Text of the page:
Although theory predicts that international trade will decrease the relative demand for skilled workers in relatively skill-deficit countries, in recent decades many developing countries have experienced rising wage premiums for skilled workers. We examines this puzzle by quantifying the relative importance of different supply and demand factors in explaining the rapid increase in the returns to education experienced by China during the 1990s. Analyzing Chinese urban household survey and census data for six provinces, we find that although changes in the structure of demand did reduce the demand for skilled workers, consistent with trade theory, the magnitude of the effect was modest and more than offset by institutional reforms and technological changes that increased the relative demand for skill.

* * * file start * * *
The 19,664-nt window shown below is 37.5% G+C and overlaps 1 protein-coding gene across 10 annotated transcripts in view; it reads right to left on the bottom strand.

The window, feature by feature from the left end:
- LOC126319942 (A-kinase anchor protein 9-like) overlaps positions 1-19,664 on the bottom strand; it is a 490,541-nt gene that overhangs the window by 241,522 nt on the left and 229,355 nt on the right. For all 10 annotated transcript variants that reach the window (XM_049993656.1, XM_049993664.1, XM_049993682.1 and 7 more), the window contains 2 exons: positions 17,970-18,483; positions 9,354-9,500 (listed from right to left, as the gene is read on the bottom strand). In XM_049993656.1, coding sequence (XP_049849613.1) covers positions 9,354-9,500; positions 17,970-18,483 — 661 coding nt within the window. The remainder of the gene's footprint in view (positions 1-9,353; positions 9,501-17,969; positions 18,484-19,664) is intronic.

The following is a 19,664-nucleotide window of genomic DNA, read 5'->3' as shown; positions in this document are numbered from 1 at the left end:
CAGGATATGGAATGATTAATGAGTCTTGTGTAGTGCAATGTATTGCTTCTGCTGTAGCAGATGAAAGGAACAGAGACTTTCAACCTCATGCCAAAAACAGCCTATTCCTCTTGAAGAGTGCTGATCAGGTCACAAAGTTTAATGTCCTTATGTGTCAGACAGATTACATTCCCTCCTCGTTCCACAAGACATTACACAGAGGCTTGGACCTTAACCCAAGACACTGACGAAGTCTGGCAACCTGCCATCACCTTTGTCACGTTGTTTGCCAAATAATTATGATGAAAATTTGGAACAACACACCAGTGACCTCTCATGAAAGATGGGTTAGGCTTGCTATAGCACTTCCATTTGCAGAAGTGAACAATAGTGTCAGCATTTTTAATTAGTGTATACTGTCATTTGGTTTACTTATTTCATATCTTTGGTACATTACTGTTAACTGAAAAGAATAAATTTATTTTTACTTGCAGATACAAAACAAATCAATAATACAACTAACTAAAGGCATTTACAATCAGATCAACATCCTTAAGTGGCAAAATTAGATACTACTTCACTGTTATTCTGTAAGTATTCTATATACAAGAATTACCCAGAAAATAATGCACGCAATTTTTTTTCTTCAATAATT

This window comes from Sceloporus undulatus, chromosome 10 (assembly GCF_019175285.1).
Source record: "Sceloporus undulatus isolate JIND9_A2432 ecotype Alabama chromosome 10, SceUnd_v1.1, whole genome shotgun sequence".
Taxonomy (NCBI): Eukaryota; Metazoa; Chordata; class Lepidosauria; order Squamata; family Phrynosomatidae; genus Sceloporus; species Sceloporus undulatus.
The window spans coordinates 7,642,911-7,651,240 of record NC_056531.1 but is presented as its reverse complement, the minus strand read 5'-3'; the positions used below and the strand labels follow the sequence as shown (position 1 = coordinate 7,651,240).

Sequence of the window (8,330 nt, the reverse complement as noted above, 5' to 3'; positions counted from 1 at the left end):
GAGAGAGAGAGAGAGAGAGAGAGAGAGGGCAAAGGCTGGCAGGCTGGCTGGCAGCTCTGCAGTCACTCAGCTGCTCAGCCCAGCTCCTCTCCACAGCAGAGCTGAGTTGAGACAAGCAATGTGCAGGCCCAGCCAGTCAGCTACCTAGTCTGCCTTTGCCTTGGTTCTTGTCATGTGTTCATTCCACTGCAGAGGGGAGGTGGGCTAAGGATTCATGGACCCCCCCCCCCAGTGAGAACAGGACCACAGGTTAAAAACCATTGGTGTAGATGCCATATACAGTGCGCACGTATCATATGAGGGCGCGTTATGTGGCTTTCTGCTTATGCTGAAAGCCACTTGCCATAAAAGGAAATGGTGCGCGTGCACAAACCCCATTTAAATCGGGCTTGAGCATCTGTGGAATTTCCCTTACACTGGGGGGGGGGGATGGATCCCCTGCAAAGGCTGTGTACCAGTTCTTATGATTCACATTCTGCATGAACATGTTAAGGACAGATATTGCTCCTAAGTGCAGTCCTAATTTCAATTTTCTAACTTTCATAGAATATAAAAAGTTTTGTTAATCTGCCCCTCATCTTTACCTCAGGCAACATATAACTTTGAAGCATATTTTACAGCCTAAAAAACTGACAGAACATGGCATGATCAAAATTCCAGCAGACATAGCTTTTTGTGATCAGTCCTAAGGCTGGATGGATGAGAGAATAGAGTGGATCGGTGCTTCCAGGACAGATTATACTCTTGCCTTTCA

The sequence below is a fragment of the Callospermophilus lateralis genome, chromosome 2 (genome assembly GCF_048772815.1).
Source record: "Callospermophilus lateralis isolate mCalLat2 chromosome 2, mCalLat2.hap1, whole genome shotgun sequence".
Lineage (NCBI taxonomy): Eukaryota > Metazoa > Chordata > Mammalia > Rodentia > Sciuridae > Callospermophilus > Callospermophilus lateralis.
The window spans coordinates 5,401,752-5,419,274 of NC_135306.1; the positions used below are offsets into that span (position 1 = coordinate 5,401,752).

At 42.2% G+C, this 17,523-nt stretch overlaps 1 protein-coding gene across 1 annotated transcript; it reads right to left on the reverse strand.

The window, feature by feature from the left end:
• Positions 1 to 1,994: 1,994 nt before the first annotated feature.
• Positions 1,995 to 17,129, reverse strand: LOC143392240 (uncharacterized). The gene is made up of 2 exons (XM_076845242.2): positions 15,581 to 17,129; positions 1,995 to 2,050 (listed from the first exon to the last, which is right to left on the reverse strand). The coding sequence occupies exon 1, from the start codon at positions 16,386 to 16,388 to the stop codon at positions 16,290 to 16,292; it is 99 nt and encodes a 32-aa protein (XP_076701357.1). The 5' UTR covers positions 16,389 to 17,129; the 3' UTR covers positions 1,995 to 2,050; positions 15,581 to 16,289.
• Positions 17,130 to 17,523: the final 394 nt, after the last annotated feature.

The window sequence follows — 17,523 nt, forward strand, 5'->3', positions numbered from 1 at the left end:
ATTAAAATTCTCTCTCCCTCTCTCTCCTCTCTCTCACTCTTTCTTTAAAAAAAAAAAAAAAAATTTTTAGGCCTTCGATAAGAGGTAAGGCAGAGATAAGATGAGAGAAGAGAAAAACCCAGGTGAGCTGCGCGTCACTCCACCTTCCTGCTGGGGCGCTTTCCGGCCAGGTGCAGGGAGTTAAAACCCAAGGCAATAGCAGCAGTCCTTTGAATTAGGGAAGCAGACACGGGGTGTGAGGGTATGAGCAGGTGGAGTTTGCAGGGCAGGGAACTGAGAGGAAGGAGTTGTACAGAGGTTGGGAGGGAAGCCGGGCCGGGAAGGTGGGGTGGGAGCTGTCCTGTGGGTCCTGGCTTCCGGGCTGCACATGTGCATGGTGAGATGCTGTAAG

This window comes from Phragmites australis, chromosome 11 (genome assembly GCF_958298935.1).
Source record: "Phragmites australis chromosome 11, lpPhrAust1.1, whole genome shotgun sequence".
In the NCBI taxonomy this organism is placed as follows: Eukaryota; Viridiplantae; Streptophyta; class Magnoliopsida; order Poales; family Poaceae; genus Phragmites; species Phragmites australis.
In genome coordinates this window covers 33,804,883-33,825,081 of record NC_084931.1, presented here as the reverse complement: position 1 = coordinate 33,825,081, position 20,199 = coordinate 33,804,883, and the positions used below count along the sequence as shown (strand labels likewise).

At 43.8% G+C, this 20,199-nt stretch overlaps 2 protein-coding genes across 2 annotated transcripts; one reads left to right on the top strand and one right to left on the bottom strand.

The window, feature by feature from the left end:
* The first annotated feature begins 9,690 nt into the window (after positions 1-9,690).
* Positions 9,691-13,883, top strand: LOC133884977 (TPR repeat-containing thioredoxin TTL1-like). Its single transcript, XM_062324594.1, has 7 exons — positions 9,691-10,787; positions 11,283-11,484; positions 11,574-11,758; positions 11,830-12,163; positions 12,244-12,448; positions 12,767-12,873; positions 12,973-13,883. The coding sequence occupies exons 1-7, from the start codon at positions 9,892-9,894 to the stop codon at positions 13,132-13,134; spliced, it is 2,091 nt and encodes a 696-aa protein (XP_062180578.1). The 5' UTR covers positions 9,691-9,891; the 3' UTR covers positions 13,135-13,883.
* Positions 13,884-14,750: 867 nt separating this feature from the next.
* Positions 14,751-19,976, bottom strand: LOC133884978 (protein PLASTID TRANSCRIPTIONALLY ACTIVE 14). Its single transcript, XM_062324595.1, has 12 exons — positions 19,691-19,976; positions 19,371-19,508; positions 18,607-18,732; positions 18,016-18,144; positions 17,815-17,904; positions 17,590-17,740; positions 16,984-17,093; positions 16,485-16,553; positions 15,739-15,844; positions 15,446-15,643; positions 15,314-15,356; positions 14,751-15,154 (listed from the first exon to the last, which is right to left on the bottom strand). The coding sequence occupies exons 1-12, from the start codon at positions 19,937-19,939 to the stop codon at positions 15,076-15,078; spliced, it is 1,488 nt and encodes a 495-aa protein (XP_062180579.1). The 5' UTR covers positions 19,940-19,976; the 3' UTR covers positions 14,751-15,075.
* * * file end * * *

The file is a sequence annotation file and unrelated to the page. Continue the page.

Explaining Rising Returns to Education in Urban China in the 1990s
Working Paper Series